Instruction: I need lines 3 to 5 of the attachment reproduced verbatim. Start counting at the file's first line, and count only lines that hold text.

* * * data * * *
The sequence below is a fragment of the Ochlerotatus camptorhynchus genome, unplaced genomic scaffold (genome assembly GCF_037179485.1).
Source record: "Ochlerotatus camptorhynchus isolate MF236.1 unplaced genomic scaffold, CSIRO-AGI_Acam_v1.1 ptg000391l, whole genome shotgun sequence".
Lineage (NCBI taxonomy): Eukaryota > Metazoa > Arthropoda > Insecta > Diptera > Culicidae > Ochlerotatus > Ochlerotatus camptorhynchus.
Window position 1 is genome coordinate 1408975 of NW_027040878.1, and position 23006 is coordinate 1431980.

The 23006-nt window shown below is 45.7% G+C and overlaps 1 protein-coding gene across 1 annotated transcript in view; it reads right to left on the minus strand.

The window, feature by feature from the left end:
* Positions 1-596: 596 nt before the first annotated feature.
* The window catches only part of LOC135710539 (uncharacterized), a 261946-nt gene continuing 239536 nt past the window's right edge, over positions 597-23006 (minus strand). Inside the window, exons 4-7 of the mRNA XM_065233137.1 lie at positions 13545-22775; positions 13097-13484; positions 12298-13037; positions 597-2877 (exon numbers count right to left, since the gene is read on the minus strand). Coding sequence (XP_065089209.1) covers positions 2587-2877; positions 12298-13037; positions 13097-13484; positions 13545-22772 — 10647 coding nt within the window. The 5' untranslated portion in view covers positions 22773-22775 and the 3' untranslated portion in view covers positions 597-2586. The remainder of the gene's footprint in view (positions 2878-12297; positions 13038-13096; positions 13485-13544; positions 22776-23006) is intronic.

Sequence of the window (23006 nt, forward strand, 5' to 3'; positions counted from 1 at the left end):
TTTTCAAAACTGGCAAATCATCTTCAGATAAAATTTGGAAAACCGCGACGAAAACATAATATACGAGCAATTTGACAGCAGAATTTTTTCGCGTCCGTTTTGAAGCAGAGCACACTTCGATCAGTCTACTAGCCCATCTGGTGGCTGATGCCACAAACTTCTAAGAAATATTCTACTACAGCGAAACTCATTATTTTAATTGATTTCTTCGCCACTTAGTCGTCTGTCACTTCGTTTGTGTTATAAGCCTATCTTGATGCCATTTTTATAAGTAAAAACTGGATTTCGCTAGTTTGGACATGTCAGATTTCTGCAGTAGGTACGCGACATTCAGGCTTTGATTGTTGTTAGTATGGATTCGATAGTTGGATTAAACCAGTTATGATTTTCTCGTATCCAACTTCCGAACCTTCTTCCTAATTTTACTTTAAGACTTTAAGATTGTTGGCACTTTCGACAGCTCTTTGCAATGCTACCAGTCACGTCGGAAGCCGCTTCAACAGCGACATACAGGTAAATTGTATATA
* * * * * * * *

Lineage (NCBI taxonomy): Eukaryota > Metazoa > Arthropoda > Insecta > Diptera > Culicidae > Ochlerotatus > Ochlerotatus camptorhynchus.
Window position 1 is genome coordinate 1408975 of NW_027040878.1, and position 23006 is coordinate 1431980.

The 23006-nt window shown below is 45.7% G+C and overlaps 1 protein-coding gene across 1 annotated transcript in view; it reads right to left on the minus strand.